Aiken Standard, March 20, 1989

Aiken Standard

March 20, 1989

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Issue date: Monday, March 20, 1989

Pages available: 18

Previous edition: Sunday, March 19, 1989

Next edition: Tuesday, March 21, 1989 - Used by the World's Finest Libraries and Institutions

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Publication name: Aiken Standard

Location: Aiken, South Carolina

Pages available: 440,076

Years available: 1924 - 2014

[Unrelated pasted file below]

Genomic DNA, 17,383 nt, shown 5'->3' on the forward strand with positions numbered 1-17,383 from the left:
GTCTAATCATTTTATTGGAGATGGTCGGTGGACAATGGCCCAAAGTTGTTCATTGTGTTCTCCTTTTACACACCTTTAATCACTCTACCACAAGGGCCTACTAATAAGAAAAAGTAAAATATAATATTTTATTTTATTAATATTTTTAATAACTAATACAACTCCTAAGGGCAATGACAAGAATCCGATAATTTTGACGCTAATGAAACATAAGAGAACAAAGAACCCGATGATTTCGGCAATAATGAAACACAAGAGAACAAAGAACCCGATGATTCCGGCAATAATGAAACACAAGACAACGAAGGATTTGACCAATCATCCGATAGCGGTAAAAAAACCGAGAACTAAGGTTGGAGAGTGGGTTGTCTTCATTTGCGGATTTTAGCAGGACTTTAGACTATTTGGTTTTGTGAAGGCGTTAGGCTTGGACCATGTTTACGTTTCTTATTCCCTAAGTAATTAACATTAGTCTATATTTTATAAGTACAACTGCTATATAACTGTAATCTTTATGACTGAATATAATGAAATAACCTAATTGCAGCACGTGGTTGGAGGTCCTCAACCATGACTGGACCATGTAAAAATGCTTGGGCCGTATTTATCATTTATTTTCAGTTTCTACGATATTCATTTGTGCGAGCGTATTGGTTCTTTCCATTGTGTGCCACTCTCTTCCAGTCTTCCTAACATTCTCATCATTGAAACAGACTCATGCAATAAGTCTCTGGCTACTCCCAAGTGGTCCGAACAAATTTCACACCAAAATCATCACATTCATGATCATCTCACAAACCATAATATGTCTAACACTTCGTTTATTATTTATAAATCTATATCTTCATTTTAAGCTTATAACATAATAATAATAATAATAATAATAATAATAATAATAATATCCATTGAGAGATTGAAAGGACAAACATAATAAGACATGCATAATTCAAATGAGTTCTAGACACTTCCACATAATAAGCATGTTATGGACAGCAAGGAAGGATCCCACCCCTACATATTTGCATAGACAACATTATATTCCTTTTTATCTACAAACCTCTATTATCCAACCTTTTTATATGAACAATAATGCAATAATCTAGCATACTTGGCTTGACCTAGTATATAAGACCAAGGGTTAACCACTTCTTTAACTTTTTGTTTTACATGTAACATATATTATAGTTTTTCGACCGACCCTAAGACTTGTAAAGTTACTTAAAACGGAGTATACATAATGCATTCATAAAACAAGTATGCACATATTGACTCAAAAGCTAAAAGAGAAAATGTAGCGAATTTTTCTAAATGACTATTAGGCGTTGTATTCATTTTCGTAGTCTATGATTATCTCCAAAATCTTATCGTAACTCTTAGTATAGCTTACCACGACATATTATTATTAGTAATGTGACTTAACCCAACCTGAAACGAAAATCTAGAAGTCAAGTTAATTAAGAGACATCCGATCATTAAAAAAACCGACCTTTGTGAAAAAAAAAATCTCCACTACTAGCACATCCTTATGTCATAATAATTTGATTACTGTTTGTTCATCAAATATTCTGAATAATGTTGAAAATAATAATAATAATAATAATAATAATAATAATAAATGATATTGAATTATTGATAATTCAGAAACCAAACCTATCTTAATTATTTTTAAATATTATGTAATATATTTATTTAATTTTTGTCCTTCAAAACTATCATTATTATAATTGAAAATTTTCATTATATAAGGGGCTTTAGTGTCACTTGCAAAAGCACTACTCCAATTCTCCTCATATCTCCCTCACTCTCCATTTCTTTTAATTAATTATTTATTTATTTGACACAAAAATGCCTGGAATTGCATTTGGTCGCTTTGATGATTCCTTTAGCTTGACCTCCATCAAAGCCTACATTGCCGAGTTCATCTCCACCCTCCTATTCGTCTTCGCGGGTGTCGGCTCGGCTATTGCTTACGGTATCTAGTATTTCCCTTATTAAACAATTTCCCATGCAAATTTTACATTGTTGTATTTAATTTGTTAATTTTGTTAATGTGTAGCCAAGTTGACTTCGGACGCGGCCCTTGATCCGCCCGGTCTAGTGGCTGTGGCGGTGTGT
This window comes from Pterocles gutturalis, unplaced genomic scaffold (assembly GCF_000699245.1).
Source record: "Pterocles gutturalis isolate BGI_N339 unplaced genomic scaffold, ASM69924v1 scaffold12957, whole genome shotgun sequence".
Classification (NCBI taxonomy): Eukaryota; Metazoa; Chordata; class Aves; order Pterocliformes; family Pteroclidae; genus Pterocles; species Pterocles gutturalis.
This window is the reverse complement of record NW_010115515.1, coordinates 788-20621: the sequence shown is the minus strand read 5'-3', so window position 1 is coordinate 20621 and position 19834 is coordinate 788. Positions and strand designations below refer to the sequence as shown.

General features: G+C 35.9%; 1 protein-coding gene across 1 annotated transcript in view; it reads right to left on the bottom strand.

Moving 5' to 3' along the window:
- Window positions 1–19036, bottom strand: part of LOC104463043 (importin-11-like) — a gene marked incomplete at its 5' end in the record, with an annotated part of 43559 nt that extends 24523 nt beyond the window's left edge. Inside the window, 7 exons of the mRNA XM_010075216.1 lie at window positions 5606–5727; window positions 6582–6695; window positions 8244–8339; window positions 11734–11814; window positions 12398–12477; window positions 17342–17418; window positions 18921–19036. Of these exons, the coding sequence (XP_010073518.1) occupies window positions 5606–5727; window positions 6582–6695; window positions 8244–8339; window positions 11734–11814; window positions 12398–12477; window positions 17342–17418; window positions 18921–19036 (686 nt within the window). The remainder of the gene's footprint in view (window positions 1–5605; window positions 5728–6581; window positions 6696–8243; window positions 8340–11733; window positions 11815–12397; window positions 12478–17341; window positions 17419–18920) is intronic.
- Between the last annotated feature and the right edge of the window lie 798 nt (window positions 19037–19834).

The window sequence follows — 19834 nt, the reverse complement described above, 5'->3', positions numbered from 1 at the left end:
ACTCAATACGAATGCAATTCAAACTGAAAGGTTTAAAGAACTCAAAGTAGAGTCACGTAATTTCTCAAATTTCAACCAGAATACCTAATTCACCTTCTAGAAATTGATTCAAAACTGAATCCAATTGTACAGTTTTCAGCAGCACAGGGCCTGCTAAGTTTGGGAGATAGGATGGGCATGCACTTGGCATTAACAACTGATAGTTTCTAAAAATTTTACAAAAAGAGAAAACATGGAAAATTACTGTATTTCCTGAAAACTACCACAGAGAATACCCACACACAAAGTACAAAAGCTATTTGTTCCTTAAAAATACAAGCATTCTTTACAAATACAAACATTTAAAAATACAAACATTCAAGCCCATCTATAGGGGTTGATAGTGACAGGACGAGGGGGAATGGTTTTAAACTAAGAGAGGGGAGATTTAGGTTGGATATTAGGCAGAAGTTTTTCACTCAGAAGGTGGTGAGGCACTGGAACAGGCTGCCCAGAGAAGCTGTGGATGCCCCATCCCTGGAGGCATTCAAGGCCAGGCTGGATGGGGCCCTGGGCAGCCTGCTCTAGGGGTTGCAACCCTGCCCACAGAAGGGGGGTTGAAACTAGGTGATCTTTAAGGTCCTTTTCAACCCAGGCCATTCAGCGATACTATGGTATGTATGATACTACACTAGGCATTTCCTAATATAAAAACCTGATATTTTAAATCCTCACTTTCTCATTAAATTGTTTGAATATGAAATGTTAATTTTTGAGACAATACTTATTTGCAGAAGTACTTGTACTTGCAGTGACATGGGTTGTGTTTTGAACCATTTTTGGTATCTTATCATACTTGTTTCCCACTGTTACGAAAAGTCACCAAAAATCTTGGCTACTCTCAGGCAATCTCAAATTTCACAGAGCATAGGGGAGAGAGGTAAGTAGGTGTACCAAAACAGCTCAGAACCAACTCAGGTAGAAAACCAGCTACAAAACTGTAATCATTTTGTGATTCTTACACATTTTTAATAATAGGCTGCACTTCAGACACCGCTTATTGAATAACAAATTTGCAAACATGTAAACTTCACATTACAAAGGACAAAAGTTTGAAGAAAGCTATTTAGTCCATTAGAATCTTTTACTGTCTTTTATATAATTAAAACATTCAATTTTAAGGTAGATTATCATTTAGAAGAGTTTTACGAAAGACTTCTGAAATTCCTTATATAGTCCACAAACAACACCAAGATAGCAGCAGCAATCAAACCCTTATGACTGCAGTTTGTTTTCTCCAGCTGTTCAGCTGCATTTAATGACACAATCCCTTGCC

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Aiken Standard (Newspaper) - March 20, 1989, Aiken, South Carolina Sports Kite Claims Another Victory Page 7 A A Quick Read Dictionary Features 5.000 'New' Words OXFORD, England (AP) — The 5.000 “new” words in the second edition of the Oxford English Dictionary say more about the glacial pace of lexicography than about the age of the words. There are freshly minted terms such as AIDS-related, antiquark, fax, Filofax and ghetto-blaster; words or word senses redolent of the 1960s such as acid, downer, grok and chopper, and jazz-age coinages such as Big Apple. There’s even one new word from Anglo-Saxon: “ash,” the symbol that combines the letters A and E. The second edition, to be published March 29, reflects more than a century of scholarly labor. Dream Fuels Runner's Sacred Object Quest NEW YORK (AP) - A Cree Indian driven by a vision has led a 2,700-mile run to meet with museum officials and request that a cloth-wrapped bundle sacred to the tribe ae returned to his people in western Canada. “We’ve been running every mile of the way.... It’s Indian custom to send foot messengers,” Jim Thunder, 38, said Friday as he and two companions neared the American Museum of Natural History. At stake is a bundle assembled by Chief Big Bear more than 150 years ago to give his people spiritual guidance and protection. Complicating the quest is a competing claim for the relic and museum’s reluctance to part with it. “In 1979, I had a dream in which Chief Big Bear appeared to me and offered a ceremonial pipe with the request that I bring the bundle home from New York City,” Thunder said. “I made a vow that I would do it.” The calico-wrapped bundle — about the size of two opened hands and containing a bear claw, a clump of sweet grass and a plug of tobacco — was acquired by the museum in 1934. Weather Cloudy Skies Considerable cloudiness is forecast tonight with a 50 percent chance of showers or thunderstorms. The low will be in the mid 50s. Cloudy skies are forecast Tuesday with a 70 percent chance of a thunderstorm. The high will be in the low 70s. Please see details on Page 6A.Deaths Sara T. Farmer, Chesterfield J. Monroe George, Aiken William E. Grubbs, Belvedere Warren E. Hendrix, Augusta Sherrill Miller, Aiken Dr. Charles S. Muse, Orangeburg Theo Roland, Williston Owen C. Sawyer, Johnston Lucky D. Smith, Gibson, Ga, Please see details on Page 6A.Inside Today Bridge  ......    5B Calendar...........................................7B Classifieds....................................... 3B Comics.............................................2B Crossword........................................6B Cryptoquote......................................4B Dear Abby.........................................2B Lewis Grizzard..................................5A Local Front.......................................1B Obituaries.........................................6A Opinions...........................................4A Sports...............................................7A Television.........................................2B Weather............................................6A Page 2A Poll Doubts Feds Can Solve S&L Crisis ‘    ™    wuNrv    euBuc    UBtm Page IB New Plans Filed For Woodward Tract Monday, March 20, 1989 Reid-less UNC Survives 25C Aiken, South Carolina Vol. 122 No. 68 DOE: Reactor Suit Could Hurt Security By BRAD SWOPE Staff Writer The Department of Energy says national security could be harmed if a pending lawsuit prevents it from restarting the Savannah River Plant’s nuclear reactors until a full environmental study on those reactors is completed. DOE officials made that argument last week in a long-awaited written response to a lawsuit that environmental groups filed against the department in December. The groups charged that recent disclosures of safety problems at SRP mean such studies are legally required before before restarts. SRP’s production reactors, the nation’s only source of perishable tritium gas for nuclear weapons, have been idled since last summer for upgrades to management, procedures and equipment. No restart dates have been announced. The department has agreed to prepare an environmental impact statement on the reactors, but has said it won’t make completion of that EIS a condition for restart. But the groups who filed suit —- the Energy Research Foundation, Greenpeace USA and the Natural Resources Defense Council — say they’ll seek an injunction if the DOE attempts to restart any of the three reactors before the EIS is finished. (See DOE, Page 10A) CFAC Picked To Oversee County's Strategic Plan AP Laserphoto LOOSE BALL: UCLA’s Derrick Martin (left) and North Carolina’s King Rice scramble for a loose ball during the Tar Heels’ victory in the NCAA Tournament Sunday afternoon. For a complete roundup of NCAA action, please see Page 8A. By CARL LANGLEY Staff Writer The Commission on the Future of Aiken County (CFAC) has been designated as the volunteer agency that will oversee implementation of a Strategic Plan aimed at guiding the county through two decades of expected growth. Thomas B. Wessinger, chairman of the Coordinating Council on Economic Development, released a prospectus on the commission’s Ne lr.’. 'Vi a yrapup meeting held by tho f work ; Lf'ylhe plan. The citizens group hJs been holding regular sessions to gather information that will be used in writing the Strategic Plan. The plan was called for because of management changes at the Savannah (See CFAC, Page 10A) Local Eastern Employees Don't Regret Decision By JAMES PATRICK Staff Writer At 3 a.m. on March 4, Mike Caldwell aimlessly drove the darkened streets of Miami, deep in thought. At midnight, the International Association of Machinists (IAM) had gone on strike against Eastern Airlines. As a pilot, Caldwell had to decide by morning whether to honor his own union’s request for a sympathy strike — a slim option, considering that strike breakers are not later well received. The decision involved more than a temporary strike; Caldwell knew a walkout by the pilots, whom Eastern believed would continue flying, could result in a permanent loss of his job. At 44, landing a ground-floor job with another airline would be difficult; experience with another carrier does not count. EDITOR’S NOTE: The union strikes on March 4 and subsequent bankruptcy of Eastern Airlines have left thousands of men and women out of work and out of pay, uncertain of the chance to continue their careers. As the third week begins, staff writer James Patrick interviews an Aiken pilot and flight attendant on strike. He turned and drove past the Eastern gates, still feeling a sense of unreality that the choice had to be made. “I hadn’t made up my mind totally,” he said last week. “I stayed up ail night, Friday, Saturday morning.” He struck and returned to Aiken, hoping that Eastern would not only work out the IAM problem but provide the job security and stability to the pilots that they felt had been lacking the last few years. Five days later, Eastern filed Chapter ll bankruptcy. He sits on the unused hearth of his upstairs den, dressed in jeans and a sports shirt. “My career is over,” he says. “No doubt about it.” His wife, Pat, sits on the couch, drinking coffee. Another Eastern employee, she had 18 years in as a flight attendant. Her union went on strike the same day as the IAM and the pilots. The strike came before the Caldwells could finish building their four-bedroom home in the pricey Woodside development. Their oldest son, Mike Jr., will enroll in college next year, and Caldwell supports another son in Maitland, Fla. The house will have to go on the market next month, as well as Pat’s car. Yet weeks later, they still do not regret their decisions. “You think about all the time you spend getting your time in and you think, ‘do I want to sacrifice it for someone else?’” says Pat. “But then you look at the whole situation and realize their cause is your cause — and you have to make a decision at that point.” The circumstances leading to the strikes had been building since 1986, the year that Frank Lorenzo, through chairmanship of Texas Air Corp., acquired control of Eastern, the Caldwells say. That year was already marked by bad blood; in an effort to bolster the company’s financial situation, all the unions but one had taken cuts in pay. Ironically, it was the IAM which refused, demanding and getting a raise. (See LOCAL, Page 10A) Helicopter Crash In S. Korea Kills 19 Marines; 16 Injured By The Associated Press SEOUL, South Korea — At least 19 Marines were killed and 16 injured today when a helicopter crashed in remote mountains, officials said. It was the second Marine chopper disaster in South Korea in four days. The troop-carrying CH53-D Sea Stallion helicopter crashed near the port of Po-hang on the southeast coast while taking part in exercises with South Korean forces, a Marine Corps spokesman said. All 34 Marines aboard the aircraft were killed or injured, the spokesman said on condition of anonymity. The injured included 15 Marines aboard the helicopter and one hurt on the ground during rescue operations. Nine of the injured were in very serious condition. Marine officials intially said 22 Marines were killed in the crash, but later lowered the figure to 19 because of confusion in early reports from the crash site. The helicopter was carrying four crew men and 30 infantrymen when it crashed, the spokesman said. The infantrymen were from the 1st Battalion, 5th Marines of the 1st Marine Division based at Camp Pendleton, Calif., he said. Marine officials said they had no immediate word on what caused the crash. Little of the helicopter was left but charred pieces of wreckage. Yonhap, the South Korean news agency, cited South Korean military officials as saying the helicopter exploded in the air and burst into flames before slamming into the ground. The report said the helicopter appeared to have a problem in its engines. A Seoul newspaper, the Kookmin Ilbo, quoted a farmer who saw the crash as saying two helicopters were hovering about 250 feet above the ground when one suddenly turned upside down and plunged into a creek. About IO soldiers leaped out of the helicopter as it hit the ground, the report said. (See HELICOPTER, Page 10A) Cothran To Retire March 31; Hunter Is Named Publisher Samuel A. Cothran will retire March 31 after 21 years as editor and publisher of the Aiken Standard. He will be succeeded by Scott B. Hunter, a 15-year veteran of the newspaper staff who became general manager in June of 1987. Cothran, whose newspaper career spans half a century, has guided the Aiken Standard through a period of unprecedented growth. He became editor and publisher in 1968 when the newspaper was acquired by Evening Post Publishing Co. from Mrs. Annie Howell King. Prior to coming to Aiken, Cothran had been managing editor of The News and Courier in Charleston. The Aiken Standard and Review operated in a small building on Richland Avenue, using Lin-o-type machines and hot-lead production methods that had been common in newspaper plants for many decades. Construction of a modern, 24,000-square-foot newspaper publishing plant, which featured a new off COTHRAN A HUNTER set press, was begun at once, and was completed, equipped and occupied within a year. The newspaper closed out the old operation with its issue of Friday, Sept. 26, 1969, and published its first issue from the new plant and on new presses the following Monday, Sept. 29. By this time the newspaper’s name had been shortened to Aiken Standard. Soon afterward the newspaper converted (Please See COTHRAN, Page 10A) Report H * OVERVIEW    I ‘EDUCATION ‘ BUSINESS    I • , I * ENVIRONMENT I * GOVERNMENT ;